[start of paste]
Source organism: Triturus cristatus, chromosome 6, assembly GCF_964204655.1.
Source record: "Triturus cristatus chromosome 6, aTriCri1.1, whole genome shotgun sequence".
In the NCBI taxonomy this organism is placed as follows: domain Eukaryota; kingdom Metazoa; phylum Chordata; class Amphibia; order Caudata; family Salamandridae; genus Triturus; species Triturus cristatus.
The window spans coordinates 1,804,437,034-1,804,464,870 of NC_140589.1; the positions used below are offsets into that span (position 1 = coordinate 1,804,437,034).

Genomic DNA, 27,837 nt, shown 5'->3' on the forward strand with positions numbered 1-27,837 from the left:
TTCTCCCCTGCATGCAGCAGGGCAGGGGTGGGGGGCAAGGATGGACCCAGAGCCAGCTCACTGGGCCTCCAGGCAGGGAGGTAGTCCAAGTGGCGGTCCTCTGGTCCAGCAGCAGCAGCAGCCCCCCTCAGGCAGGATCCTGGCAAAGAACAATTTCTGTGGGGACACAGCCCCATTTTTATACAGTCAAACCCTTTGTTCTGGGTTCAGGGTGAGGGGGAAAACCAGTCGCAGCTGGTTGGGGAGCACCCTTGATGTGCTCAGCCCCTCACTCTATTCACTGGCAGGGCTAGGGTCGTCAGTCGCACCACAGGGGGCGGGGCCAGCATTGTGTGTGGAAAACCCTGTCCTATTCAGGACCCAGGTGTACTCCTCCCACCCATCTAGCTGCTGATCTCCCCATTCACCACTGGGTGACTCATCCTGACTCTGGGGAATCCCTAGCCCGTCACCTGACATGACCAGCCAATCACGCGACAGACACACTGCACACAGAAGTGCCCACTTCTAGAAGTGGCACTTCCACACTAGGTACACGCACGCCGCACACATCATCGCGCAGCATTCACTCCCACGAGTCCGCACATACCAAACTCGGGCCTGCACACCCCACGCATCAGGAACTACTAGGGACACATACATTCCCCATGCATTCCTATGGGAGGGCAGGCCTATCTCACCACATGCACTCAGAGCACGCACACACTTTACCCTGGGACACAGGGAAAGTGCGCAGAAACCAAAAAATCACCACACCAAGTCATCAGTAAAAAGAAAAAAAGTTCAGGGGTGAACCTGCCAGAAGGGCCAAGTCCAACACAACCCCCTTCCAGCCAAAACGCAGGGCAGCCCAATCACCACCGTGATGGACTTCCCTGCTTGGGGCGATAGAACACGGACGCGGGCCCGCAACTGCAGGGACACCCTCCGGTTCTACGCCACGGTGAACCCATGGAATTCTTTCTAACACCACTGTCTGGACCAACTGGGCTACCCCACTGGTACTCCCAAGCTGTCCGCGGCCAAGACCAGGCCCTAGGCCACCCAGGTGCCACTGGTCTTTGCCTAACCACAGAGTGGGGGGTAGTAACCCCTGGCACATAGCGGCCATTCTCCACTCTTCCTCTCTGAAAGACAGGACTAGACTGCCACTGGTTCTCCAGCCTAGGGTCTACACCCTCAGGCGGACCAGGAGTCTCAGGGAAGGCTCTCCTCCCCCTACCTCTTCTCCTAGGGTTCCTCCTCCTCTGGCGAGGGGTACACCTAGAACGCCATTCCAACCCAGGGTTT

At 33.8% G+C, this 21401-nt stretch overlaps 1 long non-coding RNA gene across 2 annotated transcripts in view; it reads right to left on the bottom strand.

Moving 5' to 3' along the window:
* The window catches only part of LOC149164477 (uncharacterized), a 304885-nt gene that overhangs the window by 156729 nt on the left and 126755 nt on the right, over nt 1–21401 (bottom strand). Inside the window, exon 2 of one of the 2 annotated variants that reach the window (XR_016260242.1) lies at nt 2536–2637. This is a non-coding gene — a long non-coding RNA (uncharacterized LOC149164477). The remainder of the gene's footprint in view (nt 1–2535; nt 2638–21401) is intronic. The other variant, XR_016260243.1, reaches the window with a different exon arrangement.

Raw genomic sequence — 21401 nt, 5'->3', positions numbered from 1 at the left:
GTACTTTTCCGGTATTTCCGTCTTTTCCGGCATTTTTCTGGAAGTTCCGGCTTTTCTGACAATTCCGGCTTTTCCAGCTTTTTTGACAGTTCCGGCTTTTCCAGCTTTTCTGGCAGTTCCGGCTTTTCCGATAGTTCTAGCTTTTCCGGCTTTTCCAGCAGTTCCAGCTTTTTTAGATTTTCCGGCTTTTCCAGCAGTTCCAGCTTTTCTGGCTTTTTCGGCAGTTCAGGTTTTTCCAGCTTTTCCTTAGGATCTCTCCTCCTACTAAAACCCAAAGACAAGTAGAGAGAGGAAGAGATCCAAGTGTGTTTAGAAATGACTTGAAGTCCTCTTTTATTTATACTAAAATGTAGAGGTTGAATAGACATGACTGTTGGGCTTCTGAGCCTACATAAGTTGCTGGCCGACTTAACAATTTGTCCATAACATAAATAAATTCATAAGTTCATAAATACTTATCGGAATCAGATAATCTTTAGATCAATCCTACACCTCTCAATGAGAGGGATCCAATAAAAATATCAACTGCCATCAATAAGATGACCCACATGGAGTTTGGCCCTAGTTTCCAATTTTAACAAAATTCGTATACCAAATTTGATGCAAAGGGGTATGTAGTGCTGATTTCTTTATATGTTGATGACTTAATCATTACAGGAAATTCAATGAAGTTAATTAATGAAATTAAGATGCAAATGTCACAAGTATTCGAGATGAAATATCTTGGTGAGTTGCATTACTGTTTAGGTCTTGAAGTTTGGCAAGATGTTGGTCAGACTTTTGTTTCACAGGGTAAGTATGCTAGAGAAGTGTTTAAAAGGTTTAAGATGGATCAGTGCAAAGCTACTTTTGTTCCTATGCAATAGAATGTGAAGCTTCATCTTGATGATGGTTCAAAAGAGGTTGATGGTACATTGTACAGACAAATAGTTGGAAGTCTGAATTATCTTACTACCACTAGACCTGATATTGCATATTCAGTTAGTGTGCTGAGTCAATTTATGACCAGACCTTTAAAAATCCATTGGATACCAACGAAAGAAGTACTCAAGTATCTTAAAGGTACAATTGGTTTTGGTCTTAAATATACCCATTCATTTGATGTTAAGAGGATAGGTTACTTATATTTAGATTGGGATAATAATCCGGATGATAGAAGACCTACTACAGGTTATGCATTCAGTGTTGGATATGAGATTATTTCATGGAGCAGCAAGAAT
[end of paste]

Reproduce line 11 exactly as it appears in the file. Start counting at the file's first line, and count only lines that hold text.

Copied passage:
GTACTTTTCCGGTATTTCCGTCTTTTCCGGCATTTTTCTGGAAGTTCCGGCTTTTCTGACAATTCCGGCTTTTCCAGCTTTTTTGACAGTTCCGGCTTTTCCAGCTTTTCTGGCAGTTCCGGCTTTTCCGATAGTTCTAGCTTTTCCGGCTTTTCCAGCAGTTCCAGCTTTTTTAGATTTTCCGGCTTTTCCAGCAGTTCCAGCTTTTCTGGCTTTTTCGGCAGTTCAGGTTTTTCCAGCTTTTCCTTAGGATCTCTCCTCCTACTAAAACCCAAAGACAAGTAGAGAGAGGAAGAGATCCAAGTGTGTTTAGAAATGACTTGAAGTCCTCTTTTATTTATACTAAAATGTAGAGGTTGAATAGACATGACTGTTGGGCTTCTGAGCCTACATAAGTTGCTGGCCGACTTAACAATTTGTCCATAACATAAATAAATTCATAAGTTCATAAATACTTATCGGAATCAGATAATCTTTAGATCAATCCTACACCTCTCAATGAGAGGGATCCAATAAAAATATCAACTGCCATCAATAAGATGACCCACATGGAGTTTGGCCCTAGTTTCCAATTTTAACAAAATTCGTATACCAAATTTGATGCAAAGGGGTATGTAGTGCTGATTTCTTTATATGTTGATGACTTAATCATTACAGGAAATTCAATGAAGTTAATTAATGAAATTAAGATGCAAATGTCACAAGTATTCGAGATGAAATATCTTGGTGAGTTGCATTACTGTTTAGGTCTTGAAGTTTGGCAAGATGTTGGTCAGACTTTTGTTTCACAGGGTAAGTATGCTAGAGAAGTGTTTAAAAGGTTTAAGATGGATCAGTGCAAAGCTACTTTTGTTCCTATGCAATAGAATGTGAAGCTTCATCTTGATGATGGTTCAAAAGAGGTTGATGGTACATTGTACAGACAAATAGTTGGAAGTCTGAATTATCTTACTACCACTAGACCTGATATTGCATATTCAGTTAGTGTGCTGAGTCAATTTATGACCAGACCTTTAAAAATCCATTGGATACCAACGAAAGAAGTACTCAAGTATCTTAAAGGTACAATTGGTTTTGGTCTTAAATATACCCATTCATTTGATGTTAAGAGGATAGGTTACTTATATTTAGATTGGGATAATAATCCGGATGATAGAAGACCTACTACAGGTTATGCATTCAGTGTTGGATATGAGATTATTTCATGGAGCAGCAAGAAT